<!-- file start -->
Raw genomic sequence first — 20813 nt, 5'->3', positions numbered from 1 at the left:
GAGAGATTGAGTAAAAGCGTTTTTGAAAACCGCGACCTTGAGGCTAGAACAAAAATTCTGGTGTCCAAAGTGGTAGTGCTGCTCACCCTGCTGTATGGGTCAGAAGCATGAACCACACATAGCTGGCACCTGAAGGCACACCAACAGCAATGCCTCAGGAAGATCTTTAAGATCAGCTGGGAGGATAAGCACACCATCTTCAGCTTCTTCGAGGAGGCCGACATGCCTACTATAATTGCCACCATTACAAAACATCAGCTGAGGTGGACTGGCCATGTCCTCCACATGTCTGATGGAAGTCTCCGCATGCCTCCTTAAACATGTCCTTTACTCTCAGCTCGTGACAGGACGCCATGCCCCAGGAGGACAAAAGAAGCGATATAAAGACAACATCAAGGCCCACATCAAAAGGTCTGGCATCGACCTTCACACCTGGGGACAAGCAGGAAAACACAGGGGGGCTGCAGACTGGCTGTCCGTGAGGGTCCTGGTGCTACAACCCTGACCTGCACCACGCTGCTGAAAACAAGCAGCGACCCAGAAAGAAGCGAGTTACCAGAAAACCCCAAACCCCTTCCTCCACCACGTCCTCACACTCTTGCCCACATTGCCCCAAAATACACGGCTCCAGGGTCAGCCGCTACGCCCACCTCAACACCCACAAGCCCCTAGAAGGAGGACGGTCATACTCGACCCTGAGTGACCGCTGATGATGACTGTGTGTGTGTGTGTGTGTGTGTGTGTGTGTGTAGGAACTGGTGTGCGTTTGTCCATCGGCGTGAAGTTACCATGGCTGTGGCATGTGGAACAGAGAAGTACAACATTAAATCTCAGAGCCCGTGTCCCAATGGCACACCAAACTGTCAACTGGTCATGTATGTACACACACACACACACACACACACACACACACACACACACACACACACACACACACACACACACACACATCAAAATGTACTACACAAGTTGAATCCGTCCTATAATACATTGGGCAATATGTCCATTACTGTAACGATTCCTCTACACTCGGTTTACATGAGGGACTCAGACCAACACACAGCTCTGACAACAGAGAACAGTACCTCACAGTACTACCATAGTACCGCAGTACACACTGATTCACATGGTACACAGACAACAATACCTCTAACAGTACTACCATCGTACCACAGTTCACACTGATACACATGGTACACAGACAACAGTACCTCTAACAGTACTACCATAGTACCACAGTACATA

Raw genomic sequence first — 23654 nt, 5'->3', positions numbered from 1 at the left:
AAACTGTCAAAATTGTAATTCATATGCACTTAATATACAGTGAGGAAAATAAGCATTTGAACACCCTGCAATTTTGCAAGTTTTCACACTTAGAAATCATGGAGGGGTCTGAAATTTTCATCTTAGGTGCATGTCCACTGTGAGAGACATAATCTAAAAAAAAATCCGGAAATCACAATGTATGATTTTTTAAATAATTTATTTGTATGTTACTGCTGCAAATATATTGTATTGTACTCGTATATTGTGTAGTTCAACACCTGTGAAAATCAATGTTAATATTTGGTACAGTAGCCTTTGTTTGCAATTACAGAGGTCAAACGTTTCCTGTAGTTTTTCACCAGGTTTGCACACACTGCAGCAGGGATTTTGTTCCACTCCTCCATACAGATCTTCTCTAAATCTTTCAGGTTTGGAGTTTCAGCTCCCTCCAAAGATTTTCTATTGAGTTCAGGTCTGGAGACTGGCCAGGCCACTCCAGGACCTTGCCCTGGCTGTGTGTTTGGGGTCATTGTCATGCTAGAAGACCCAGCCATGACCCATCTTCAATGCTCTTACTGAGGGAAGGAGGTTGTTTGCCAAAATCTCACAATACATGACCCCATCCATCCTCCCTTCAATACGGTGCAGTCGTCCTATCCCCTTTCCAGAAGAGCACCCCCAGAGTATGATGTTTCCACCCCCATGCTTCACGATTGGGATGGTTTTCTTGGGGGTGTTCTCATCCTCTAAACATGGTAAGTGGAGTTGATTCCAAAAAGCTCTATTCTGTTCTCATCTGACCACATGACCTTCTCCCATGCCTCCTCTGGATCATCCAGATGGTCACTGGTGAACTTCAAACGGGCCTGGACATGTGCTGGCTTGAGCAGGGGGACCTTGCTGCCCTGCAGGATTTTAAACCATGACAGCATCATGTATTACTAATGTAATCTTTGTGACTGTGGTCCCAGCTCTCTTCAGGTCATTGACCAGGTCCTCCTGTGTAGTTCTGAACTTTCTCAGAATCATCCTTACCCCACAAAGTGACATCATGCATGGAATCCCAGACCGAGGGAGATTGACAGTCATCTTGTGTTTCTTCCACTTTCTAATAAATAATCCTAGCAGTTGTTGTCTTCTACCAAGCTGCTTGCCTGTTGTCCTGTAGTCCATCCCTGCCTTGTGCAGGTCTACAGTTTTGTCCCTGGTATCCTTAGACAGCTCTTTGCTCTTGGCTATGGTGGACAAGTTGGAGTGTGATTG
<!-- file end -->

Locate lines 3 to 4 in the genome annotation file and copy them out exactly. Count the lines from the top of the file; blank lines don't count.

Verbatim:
Raw genomic sequence first — 23654 nt, 5'->3', positions numbered from 1 at the left:
AAACTGTCAAAATTGTAATTCATATGCACTTAATATACAGTGAGGAAAATAAGCATTTGAACACCCTGCAATTTTGCAAGTTTTCACACTTAGAAATCATGGAGGGGTCTGAAATTTTCATCTTAGGTGCATGTCCACTGTGAGAGACATAATCTAAAAAAAAATCCGGAAATCACAATGTATGATTTTTTAAATAATTTATTTGTATGTTACTGCTGCAAATATATTGTATTGTACTCGTATATTGTGTAGTTCAACACCTGTGAAAATCAATGTTAATATTTGGTACAGTAGCCTTTGTTTGCAATTACAGAGGTCAAACGTTTCCTGTAGTTTTTCACCAGGTTTGCACACACTGCAGCAGGGATTTTGTTCCACTCCTCCATACAGATCTTCTCTAAATCTTTCAGGTTTGGAGTTTCAGCTCCCTCCAAAGATTTTCTATTGAGTTCAGGTCTGGAGACTGGCCAGGCCACTCCAGGACCTTGCCCTGGCTGTGTGTTTGGGGTCATTGTCATGCTAGAAGACCCAGCCATGACCCATCTTCAATGCTCTTACTGAGGGAAGGAGGTTGTTTGCCAAAATCTCACAATACATGACCCCATCCATCCTCCCTTCAATACGGTGCAGTCGTCCTATCCCCTTTCCAGAAGAGCACCCCCAGAGTATGATGTTTCCACCCCCATGCTTCACGATTGGGATGGTTTTCTTGGGGGTGTTCTCATCCTCTAAACATGGTAAGTGGAGTTGATTCCAAAAAGCTCTATTCTGTTCTCATCTGACCACATGACCTTCTCCCATGCCTCCTCTGGATCATCCAGATGGTCACTGGTGAACTTCAAACGGGCCTGGACATGTGCTGGCTTGAGCAGGGGGACCTTGCTGCCCTGCAGGATTTTAAACCATGACAGCATCATGTATTACTAATGTAATCTTTGTGACTGTGGTCCCAGCTCTCTTCAGGTCATTGACCAGGTCCTCCTGTGTAGTTCTGAACTTTCTCAGAATCATCCTTACCCCACAAAGTGACATCATGCATGGAATCCCAGACCGAGGGAGATTGACAGTCATCTTGTGTTTCTTCCACTTTCTAATAAATAATCCTAGCAGTTGTTGTCTTCTACCAAGCTGCTTGCCTGTTGTCCTGTAGTCCATCCCTGCCTTGTGCAGGTCTACAGTTTTGTCCCTGGTATCCTTAGACAGCTCTTTGCTCTTGGCTATGGTGGACAAGTTGGAGTGTGATTG